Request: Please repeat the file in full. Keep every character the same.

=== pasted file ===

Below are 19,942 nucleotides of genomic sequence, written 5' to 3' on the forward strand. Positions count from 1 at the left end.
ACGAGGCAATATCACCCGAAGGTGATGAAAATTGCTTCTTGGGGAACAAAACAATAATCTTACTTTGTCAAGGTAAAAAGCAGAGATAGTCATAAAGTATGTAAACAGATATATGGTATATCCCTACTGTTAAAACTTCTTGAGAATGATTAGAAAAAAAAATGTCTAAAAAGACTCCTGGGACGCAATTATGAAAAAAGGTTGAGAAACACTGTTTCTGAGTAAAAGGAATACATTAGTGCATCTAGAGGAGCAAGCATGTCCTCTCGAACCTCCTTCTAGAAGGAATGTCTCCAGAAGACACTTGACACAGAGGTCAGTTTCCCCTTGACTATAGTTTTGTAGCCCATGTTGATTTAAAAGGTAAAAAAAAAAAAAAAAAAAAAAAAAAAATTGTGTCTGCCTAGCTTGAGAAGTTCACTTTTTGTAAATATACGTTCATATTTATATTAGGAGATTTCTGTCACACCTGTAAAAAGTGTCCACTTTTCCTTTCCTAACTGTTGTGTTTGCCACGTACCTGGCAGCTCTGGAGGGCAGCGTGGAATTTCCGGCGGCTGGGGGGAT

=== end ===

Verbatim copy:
Below are 19,942 nucleotides of genomic sequence, written 5' to 3' on the forward strand. Positions count from 1 at the left end.
ACGAGGCAATATCACCCGAAGGTGATGAAAATTGCTTCTTGGGGAACAAAACAATAATCTTACTTTGTCAAGGTAAAAAGCAGAGATAGTCATAAAGTATGTAAACAGATATATGGTATATCCCTACTGTTAAAACTTCTTGAGAATGATTAGAAAAAAAAATGTCTAAAAAGACTCCTGGGACGCAATTATGAAAAAAGGTTGAGAAACACTGTTTCTGAGTAAAAGGAATACATTAGTGCATCTAGAGGAGCAAGCATGTCCTCTCGAACCTCCTTCTAGAAGGAATGTCTCCAGAAGACACTTGACACAGAGGTCAGTTTCCCCTTGACTATAGTTTTGTAGCCCATGTTGATTTAAAAGGTAAAAAAAAAAAAAAAAAAAAAAAAAAAATTGTGTCTGCCTAGCTTGAGAAGTTCACTTTTTGTAAATATACGTTCATATTTATATTAGGAGATTTCTGTCACACCTGTAAAAAGTGTCCACTTTTCCTTTCCTAACTGTTGTGTTTGCCACGTACCTGGCAGCTCTGGAGGGCAGCGTGGAATTTCCGGCGGCTGGGGGGAT